Everything is a Hammer

RJJ LogoHave you heard the phrase “To a beginner everything is a hammer, to a craftsman every tool has it use, to a master everything can be a hammer‘? I have observed in class during ‘circle drills’ a beginning student will almost always do one or two techniques, usually an inner parry block and a straight punch. They are timid and often lack confidence. They are unfamiliar with their tools and often have to be coached on what to do. It is natural as everything is new and strange to them.

As students begin to advance they will tend to do the things they as they were taught. So a club hand must be blocked with an upward cross block. A straight punch must be blocked with an inner parry block. This is the stage at which fundamentals tend to be reinforced. Students will tend not to experiment because they don’t want to look wrong or fail.

Eventually, hopefully, the student will move past that stage. They will begin to experiment with things. They will find out what works for them. They may use a windmill block or move to just avoid the club hand altogether. They might use a deflection block for that straight punch or maybe a front kick to stop the puncher before they can fully strike. They will try different things, learning through success and failure.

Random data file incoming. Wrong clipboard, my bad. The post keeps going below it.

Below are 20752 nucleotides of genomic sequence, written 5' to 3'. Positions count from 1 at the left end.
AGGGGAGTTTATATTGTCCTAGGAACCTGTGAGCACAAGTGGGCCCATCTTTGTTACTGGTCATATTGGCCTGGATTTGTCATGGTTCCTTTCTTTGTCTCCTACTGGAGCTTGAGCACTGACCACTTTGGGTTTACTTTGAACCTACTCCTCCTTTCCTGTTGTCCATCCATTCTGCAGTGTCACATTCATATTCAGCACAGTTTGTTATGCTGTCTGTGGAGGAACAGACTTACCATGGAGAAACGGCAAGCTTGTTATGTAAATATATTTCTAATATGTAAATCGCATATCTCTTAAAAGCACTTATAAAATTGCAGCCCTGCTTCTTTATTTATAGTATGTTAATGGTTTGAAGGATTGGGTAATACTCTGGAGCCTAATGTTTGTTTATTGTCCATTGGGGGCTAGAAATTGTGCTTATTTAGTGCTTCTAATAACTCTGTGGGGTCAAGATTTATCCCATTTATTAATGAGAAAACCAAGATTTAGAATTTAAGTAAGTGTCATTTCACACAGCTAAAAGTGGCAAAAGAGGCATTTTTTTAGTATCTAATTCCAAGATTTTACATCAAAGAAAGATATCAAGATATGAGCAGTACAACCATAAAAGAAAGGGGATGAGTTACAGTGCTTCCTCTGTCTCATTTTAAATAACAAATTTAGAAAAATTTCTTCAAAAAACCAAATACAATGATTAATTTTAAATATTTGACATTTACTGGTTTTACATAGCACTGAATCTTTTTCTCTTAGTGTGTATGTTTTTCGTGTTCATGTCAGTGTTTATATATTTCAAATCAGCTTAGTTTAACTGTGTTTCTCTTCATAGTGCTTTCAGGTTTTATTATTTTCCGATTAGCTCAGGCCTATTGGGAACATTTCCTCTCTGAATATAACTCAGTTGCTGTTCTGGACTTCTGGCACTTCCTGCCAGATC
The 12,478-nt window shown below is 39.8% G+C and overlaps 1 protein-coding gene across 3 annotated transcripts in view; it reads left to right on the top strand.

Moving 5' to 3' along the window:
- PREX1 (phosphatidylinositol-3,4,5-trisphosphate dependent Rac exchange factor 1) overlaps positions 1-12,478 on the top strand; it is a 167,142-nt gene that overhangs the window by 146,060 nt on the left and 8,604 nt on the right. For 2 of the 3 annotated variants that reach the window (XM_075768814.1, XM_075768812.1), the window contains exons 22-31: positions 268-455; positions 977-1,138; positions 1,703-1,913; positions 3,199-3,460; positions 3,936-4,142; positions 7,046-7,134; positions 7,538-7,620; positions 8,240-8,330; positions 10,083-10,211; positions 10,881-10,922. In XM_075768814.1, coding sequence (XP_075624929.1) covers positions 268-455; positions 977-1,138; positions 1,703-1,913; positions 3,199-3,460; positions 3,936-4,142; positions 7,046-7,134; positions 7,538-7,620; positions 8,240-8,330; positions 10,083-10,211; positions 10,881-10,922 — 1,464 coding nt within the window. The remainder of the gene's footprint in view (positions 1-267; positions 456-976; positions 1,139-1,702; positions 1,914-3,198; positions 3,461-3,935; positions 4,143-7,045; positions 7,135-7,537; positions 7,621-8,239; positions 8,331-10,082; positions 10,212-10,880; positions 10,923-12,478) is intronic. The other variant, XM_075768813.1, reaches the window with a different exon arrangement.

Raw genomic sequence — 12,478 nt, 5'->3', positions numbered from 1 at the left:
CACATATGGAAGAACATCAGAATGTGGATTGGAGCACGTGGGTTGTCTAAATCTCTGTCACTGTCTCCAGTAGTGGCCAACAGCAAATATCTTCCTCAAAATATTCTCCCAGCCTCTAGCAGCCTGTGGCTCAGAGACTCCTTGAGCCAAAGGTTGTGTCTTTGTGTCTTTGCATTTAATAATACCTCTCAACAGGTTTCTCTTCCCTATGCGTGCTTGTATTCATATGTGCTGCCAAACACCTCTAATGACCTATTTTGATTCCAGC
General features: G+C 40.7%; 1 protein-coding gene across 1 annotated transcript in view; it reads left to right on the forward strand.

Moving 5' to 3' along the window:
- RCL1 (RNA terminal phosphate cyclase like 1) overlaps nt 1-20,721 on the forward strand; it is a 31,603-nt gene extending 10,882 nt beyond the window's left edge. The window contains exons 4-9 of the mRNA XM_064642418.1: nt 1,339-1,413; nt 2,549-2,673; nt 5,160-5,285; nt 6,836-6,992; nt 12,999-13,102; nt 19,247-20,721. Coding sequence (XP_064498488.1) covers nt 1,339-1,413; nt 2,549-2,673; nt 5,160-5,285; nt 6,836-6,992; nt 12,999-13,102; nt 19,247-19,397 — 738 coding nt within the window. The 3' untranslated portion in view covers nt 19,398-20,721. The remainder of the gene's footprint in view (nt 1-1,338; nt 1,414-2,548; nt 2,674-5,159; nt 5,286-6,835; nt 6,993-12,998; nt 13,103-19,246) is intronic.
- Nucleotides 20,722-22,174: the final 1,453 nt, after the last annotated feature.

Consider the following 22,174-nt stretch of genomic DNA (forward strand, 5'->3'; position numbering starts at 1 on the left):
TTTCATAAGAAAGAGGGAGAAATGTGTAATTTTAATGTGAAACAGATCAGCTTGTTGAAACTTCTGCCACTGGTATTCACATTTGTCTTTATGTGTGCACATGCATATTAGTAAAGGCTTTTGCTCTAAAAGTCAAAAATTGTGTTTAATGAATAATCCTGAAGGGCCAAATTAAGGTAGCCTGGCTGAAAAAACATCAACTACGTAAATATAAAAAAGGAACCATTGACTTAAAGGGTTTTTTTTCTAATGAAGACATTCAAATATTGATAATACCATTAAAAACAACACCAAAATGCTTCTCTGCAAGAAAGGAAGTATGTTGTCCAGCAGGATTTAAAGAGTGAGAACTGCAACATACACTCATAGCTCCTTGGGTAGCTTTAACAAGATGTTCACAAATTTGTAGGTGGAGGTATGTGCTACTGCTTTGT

You have to fail to learn what really works for you. Not all things work all the time. Not all things work in all situations. You need to play with things to see how things really work. To learn what makes them tick. To me that is the where the art comes in.

I started off with a tool metaphor. Let’s extend that a bit for our summary. I feel, as you progress, you will build a personal toolbox… techniques that you can perform with out thinking. Techniques that you can easily and readily apply to a wide variety of situations. You may have a few specialty techniques but for the most part you will have things you can use in a wide variety of situations.

So to correspond back to the whole tool metaphor… you can do a lot of repairs with a pair of pliers, a crescent wrench, a solid screw driver, and a hammer. You don’t have to have the biggest toolbox, you just have to know your tools inside and out. You have be able to know when you should use a screw driver and when you should use the hammer… but you should also know that a screw driver can be a hammer. In closing, I would like to know what is your toolbox? What are your go to techniques?

Leave a Reply

About the Author

My name is Clayton Søby and I am a Nidan from Rushmore Jukite Ju-Jitsu. I started studying Jukite Ju-Jitsu in August 2001. I still train when I can. In the meantime, I keep busy writing a monthly column for the website and studying Aikido here in Maryland. I hope to see you in class whenever I can make it back to visit.